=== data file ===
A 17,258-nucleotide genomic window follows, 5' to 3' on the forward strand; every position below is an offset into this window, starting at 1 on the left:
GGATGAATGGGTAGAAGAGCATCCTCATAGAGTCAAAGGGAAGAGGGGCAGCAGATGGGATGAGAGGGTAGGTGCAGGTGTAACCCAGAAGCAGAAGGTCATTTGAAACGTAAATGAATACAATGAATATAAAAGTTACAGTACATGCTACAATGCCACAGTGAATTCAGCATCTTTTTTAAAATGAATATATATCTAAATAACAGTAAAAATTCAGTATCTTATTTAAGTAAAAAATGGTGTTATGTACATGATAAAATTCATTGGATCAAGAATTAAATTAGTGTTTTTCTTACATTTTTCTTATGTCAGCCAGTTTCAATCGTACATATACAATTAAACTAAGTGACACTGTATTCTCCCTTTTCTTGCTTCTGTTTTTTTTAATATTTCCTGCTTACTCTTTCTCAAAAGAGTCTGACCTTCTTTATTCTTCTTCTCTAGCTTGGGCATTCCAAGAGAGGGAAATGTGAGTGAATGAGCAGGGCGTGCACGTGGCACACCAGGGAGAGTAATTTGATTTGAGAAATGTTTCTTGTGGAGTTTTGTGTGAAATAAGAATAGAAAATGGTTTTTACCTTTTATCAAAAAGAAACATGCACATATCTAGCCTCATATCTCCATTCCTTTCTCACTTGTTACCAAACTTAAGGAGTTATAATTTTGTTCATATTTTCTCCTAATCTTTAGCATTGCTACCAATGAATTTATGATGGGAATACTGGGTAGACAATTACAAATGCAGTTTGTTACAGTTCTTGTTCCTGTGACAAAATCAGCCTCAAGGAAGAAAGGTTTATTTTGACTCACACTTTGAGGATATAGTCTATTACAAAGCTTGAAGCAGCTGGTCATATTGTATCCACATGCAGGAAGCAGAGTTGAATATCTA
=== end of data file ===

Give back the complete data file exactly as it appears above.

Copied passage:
A 17,258-nucleotide genomic window follows, 5' to 3' on the forward strand; every position below is an offset into this window, starting at 1 on the left:
GGATGAATGGGTAGAAGAGCATCCTCATAGAGTCAAAGGGAAGAGGGGCAGCAGATGGGATGAGAGGGTAGGTGCAGGTGTAACCCAGAAGCAGAAGGTCATTTGAAACGTAAATGAATACAATGAATATAAAAGTTACAGTACATGCTACAATGCCACAGTGAATTCAGCATCTTTTTTAAAATGAATATATATCTAAATAACAGTAAAAATTCAGTATCTTATTTAAGTAAAAAATGGTGTTATGTACATGATAAAATTCATTGGATCAAGAATTAAATTAGTGTTTTTCTTACATTTTTCTTATGTCAGCCAGTTTCAATCGTACATATACAATTAAACTAAGTGACACTGTATTCTCCCTTTTCTTGCTTCTGTTTTTTTTAATATTTCCTGCTTACTCTTTCTCAAAAGAGTCTGACCTTCTTTATTCTTCTTCTCTAGCTTGGGCATTCCAAGAGAGGGAAATGTGAGTGAATGAGCAGGGCGTGCACGTGGCACACCAGGGAGAGTAATTTGATTTGAGAAATGTTTCTTGTGGAGTTTTGTGTGAAATAAGAATAGAAAATGGTTTTTACCTTTTATCAAAAAGAAACATGCACATATCTAGCCTCATATCTCCATTCCTTTCTCACTTGTTACCAAACTTAAGGAGTTATAATTTTGTTCATATTTTCTCCTAATCTTTAGCATTGCTACCAATGAATTTATGATGGGAATACTGGGTAGACAATTACAAATGCAGTTTGTTACAGTTCTTGTTCCTGTGACAAAATCAGCCTCAAGGAAGAAAGGTTTATTTTGACTCACACTTTGAGGATATAGTCTATTACAAAGCTTGAAGCAGCTGGTCATATTGTATCCACATGCAGGAAGCAGAGTTGAATATCTA